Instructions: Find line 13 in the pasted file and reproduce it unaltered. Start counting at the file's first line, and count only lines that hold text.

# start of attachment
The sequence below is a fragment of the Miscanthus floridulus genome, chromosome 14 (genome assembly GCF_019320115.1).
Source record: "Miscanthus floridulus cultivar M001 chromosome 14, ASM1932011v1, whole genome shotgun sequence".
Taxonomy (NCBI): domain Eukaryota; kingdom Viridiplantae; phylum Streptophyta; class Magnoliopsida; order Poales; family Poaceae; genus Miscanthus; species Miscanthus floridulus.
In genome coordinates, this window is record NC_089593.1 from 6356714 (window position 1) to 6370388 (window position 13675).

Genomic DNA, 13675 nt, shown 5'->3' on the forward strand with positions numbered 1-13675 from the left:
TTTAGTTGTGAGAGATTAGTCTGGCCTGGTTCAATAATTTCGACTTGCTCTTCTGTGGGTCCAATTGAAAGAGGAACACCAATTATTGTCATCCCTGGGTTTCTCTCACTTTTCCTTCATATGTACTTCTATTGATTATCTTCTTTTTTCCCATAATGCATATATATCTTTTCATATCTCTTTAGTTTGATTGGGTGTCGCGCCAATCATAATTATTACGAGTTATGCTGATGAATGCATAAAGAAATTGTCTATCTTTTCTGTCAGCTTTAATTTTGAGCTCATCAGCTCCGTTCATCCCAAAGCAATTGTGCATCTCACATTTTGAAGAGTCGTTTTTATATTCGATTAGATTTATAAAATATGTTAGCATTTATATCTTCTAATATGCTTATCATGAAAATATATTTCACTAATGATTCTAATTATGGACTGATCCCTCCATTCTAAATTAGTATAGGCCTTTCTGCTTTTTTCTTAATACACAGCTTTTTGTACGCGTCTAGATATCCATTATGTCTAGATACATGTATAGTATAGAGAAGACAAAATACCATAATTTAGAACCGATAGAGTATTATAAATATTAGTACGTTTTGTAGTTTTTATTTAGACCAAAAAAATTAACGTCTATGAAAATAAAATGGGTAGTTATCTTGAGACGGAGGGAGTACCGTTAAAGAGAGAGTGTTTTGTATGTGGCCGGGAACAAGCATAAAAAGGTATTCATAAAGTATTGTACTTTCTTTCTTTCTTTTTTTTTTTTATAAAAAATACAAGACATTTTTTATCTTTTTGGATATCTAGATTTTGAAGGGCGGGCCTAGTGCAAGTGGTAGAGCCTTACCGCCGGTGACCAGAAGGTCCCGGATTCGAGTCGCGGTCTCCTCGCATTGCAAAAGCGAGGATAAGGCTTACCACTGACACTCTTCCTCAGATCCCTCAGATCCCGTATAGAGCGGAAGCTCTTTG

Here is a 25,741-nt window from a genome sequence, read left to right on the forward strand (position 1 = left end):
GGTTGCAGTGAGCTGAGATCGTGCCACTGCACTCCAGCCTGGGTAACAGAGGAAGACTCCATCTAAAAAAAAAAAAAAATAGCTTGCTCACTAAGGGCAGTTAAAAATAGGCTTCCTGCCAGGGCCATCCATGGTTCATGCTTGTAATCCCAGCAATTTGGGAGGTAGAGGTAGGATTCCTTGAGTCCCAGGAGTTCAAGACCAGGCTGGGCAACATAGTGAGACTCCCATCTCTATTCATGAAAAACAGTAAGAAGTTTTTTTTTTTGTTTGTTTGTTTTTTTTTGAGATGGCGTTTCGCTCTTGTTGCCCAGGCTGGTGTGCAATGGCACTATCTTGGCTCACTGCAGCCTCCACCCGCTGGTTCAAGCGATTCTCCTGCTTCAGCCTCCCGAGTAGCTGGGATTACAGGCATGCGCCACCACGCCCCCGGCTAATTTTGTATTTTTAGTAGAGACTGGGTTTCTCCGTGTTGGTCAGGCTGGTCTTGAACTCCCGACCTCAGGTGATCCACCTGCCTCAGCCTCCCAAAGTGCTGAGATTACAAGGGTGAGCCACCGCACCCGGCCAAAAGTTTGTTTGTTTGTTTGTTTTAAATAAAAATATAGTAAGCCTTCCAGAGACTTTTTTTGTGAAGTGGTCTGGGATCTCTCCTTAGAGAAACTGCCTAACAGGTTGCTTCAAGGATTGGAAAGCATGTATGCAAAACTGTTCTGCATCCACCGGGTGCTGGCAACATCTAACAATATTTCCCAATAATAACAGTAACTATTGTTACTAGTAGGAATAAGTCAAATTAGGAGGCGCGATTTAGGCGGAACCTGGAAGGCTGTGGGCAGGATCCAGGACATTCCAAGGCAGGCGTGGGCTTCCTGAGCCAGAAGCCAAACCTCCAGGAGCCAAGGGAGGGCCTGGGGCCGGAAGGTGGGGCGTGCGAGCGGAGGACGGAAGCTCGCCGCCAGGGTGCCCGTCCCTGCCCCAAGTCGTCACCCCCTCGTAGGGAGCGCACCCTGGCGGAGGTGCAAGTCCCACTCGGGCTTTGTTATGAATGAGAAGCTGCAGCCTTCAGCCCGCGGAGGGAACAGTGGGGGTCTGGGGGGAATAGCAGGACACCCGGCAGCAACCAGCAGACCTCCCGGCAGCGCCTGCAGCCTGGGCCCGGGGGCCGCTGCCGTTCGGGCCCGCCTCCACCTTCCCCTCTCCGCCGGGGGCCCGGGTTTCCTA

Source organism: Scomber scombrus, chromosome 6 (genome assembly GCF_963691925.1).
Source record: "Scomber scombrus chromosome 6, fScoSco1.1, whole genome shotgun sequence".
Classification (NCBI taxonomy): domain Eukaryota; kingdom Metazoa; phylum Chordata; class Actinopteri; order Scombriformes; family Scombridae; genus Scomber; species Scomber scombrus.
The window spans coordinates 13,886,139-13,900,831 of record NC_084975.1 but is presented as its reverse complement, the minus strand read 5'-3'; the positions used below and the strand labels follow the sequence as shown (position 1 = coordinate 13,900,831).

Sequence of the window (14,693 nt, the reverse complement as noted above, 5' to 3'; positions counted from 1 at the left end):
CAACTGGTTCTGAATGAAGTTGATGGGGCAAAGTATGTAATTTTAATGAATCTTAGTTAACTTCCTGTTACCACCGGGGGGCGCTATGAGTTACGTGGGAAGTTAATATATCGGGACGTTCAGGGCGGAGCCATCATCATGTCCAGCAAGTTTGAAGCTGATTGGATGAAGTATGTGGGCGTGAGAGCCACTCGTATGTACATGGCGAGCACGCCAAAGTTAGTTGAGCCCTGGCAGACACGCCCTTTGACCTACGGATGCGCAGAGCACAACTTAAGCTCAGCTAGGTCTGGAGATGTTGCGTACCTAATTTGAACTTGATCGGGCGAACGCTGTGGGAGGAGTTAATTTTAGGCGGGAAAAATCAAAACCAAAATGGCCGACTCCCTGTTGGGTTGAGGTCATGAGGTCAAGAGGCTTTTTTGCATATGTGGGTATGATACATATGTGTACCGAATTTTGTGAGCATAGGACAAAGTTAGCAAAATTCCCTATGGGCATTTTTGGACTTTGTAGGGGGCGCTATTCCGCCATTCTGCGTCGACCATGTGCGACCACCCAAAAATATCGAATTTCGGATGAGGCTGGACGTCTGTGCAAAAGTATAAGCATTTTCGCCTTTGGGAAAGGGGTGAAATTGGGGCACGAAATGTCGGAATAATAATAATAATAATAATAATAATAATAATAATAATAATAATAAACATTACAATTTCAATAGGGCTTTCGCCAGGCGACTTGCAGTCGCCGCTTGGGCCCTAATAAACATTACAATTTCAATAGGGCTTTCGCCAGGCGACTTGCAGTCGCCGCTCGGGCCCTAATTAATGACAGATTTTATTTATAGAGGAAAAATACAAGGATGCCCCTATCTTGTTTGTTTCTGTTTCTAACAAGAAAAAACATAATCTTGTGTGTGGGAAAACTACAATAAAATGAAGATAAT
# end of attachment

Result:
Sequence of the window (14,693 nt, the reverse complement as noted above, 5' to 3'; positions counted from 1 at the left end):